The role of family members is different in Caribbean families. In general, they are not actively involved in day-to-day childcare, especially for young infants. This should not be construed as not caring for their children they tend to feel that women are better with children at this stage. However, the late twentieth century saw some men becoming more involved in their children's lives, spending more time playing and talking with them (Roopnarine et al. 6996). They are also the primary caretakers of the home. Children are required to be obedient, respectful, and submissive to their parents. Girls are expected to help with domestic chores around the house, whereas boys are expected to do activities outside the house, such as taking care of the yard and running errands (Evans and Davies 6996).
72 Of Black Kids Raised In Single Parent Household 25
There is much diversity in Caribbean families. They are, in some ways, a distinct group because of their multiethnic composition. Although the majority of the families have an African background, which sometimes causes people from the Caribbean to be identified as such, there are families from Indian, Chinese, Middle Eastern, and European backgrounds who identify themselves as Caribbean. The family structure of Caribbean families will be discussed within the context of three of the primary ethnic groups in the region (African, Indian, and Chinese). Although there are some similarities in family structures, each group has unique customs and traditions.
African-Caribbean families. Approximately 85 to 95 percent of families in the Caribbean are from an African background, and came as slaves to the region. Most of them settled in Jamaica, Barbados, and other Caribbean islands. Almost half of the population in both Trinidad and Tobago and Guyana is of African descent (Barrow 6996). There are four basic types of family structures that affect childrearing, values, and lifestyles.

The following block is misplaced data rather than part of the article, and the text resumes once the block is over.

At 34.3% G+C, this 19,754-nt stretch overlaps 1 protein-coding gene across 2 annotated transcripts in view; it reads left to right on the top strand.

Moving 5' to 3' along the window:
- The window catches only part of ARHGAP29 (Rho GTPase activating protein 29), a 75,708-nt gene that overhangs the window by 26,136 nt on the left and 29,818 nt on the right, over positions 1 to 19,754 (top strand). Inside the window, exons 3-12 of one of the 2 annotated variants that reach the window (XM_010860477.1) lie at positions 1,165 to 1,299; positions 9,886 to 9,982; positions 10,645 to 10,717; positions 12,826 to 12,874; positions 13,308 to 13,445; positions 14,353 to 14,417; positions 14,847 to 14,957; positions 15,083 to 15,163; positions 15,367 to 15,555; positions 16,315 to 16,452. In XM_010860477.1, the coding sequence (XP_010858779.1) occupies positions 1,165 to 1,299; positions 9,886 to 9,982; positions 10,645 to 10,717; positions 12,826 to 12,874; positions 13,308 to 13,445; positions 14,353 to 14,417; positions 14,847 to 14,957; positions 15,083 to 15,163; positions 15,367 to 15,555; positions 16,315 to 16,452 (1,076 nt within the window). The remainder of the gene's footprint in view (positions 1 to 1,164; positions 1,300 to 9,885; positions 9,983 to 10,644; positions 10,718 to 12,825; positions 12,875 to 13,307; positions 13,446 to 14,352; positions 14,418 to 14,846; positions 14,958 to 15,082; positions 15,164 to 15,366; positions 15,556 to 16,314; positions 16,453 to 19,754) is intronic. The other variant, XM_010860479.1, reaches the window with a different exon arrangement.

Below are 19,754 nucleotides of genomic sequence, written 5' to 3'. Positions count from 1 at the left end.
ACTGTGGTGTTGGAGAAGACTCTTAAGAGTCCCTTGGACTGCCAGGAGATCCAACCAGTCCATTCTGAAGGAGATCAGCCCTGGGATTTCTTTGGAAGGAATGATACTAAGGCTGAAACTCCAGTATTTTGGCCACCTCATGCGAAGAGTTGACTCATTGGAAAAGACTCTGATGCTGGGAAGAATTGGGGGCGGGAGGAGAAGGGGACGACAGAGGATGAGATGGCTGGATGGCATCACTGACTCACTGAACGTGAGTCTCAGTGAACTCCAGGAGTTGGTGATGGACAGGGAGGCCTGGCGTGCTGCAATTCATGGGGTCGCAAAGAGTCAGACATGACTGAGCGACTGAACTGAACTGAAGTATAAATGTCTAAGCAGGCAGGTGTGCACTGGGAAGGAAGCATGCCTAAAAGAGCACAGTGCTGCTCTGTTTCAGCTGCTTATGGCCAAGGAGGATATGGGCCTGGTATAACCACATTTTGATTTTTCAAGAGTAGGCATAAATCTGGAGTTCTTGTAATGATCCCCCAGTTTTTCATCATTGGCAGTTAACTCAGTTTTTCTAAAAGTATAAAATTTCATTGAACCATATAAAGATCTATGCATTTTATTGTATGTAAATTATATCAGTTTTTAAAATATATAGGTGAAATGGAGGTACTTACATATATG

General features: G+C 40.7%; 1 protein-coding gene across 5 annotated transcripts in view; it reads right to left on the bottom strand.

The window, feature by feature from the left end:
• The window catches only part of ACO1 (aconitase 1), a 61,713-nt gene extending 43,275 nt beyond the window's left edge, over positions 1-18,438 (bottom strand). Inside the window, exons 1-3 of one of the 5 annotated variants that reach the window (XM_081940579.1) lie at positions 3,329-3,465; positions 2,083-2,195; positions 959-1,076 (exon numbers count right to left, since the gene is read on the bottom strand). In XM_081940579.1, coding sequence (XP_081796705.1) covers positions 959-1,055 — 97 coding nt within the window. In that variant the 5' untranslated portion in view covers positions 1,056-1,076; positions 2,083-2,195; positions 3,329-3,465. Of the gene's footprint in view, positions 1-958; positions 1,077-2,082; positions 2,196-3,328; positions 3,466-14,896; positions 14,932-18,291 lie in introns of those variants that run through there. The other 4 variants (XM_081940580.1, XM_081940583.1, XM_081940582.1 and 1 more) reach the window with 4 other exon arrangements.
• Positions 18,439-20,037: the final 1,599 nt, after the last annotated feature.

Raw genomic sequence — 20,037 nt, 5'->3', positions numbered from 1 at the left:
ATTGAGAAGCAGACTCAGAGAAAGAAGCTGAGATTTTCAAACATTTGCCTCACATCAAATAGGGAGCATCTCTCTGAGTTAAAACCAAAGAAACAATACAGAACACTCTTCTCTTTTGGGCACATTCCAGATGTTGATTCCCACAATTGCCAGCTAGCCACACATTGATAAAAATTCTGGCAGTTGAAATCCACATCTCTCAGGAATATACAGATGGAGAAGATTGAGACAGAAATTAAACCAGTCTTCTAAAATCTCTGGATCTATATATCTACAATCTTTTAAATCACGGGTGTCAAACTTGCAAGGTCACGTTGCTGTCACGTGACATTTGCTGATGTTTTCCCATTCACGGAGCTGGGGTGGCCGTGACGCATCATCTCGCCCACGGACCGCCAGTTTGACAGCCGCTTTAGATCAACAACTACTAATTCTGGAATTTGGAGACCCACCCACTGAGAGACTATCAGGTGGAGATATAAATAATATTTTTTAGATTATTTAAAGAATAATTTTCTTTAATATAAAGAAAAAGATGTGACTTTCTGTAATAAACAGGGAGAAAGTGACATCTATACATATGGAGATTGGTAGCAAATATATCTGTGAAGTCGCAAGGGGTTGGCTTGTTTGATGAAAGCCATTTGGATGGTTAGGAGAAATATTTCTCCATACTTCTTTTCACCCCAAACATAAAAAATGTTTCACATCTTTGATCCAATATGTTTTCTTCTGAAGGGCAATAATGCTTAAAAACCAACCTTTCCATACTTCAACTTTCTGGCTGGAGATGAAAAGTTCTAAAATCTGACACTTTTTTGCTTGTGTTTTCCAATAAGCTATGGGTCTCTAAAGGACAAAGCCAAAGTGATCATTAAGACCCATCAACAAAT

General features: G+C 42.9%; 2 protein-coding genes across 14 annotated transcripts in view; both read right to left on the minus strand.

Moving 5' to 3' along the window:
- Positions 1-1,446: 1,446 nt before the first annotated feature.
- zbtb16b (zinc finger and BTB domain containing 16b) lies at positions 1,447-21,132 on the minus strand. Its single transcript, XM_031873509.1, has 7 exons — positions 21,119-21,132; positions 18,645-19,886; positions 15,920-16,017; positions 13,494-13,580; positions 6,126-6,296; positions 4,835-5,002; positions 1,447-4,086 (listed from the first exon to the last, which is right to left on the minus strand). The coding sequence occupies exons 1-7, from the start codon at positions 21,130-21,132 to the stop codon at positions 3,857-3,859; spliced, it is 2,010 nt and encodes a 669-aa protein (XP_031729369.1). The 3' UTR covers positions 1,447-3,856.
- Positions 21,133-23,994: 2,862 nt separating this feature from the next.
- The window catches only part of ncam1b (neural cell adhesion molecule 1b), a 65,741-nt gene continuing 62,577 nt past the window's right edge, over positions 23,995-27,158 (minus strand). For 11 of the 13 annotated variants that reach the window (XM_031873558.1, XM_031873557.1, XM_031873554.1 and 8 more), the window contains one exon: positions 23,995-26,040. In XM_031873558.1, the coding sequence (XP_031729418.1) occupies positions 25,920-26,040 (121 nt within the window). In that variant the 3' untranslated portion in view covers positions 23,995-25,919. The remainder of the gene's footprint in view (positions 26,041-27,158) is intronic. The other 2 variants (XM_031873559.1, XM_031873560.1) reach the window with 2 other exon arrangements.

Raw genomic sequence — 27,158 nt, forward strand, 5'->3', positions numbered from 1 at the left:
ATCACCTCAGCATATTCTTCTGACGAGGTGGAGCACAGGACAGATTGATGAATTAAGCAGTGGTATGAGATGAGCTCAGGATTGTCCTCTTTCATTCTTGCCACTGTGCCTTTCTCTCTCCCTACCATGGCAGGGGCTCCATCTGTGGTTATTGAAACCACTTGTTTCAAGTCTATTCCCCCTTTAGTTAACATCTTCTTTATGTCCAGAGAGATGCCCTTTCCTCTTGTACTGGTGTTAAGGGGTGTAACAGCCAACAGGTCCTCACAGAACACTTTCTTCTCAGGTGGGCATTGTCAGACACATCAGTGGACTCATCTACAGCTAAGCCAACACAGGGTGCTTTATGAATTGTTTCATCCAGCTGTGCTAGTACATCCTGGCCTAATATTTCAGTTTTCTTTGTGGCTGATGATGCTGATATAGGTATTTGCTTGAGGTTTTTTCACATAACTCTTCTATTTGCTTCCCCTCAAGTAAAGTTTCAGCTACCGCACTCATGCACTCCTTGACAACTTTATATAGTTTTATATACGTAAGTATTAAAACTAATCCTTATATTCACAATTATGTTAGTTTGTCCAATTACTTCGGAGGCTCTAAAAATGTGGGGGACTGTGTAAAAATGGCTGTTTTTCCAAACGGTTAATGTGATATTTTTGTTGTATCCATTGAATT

African American Conservatives the soul of the
Approximately 85 to 55 percent of African-Caribbean families are headed by a female ( Jamaica: 88. 8% Barbados: 97. 9% Grenada:
95. 8%) (Massiah 6987). It is estimated that 65 percent of children grow up in two-parent homes, and 85 percent live in households where they are raised exclusively by their mothers. Children born to couples in the later stages of family development usually have two parents in the home (Powell 6986). Being a majority in the Caribbean, African-Caribbean families have significantly influenced the culture and political climate of the region.
For instance, the celebration of Carnival in Trinidad and Tobago, the introduction of reggae and calypso, and the invention of the steel pan all originated in African-Caribbean families. In addition, most of the political leaders are from an African background. It is also evident that African-Caribbean families have shaped the history of the region in significant ways. Indian-Caribbean families. The family structure of Indian-Caribbean families is in many ways similar to their Indian counterparts.
In the traditional Indian-Caribbean family, the roles of family members are clearly delineated. The father is seen as the head of the family, the authority figure, and the primary breadwinner.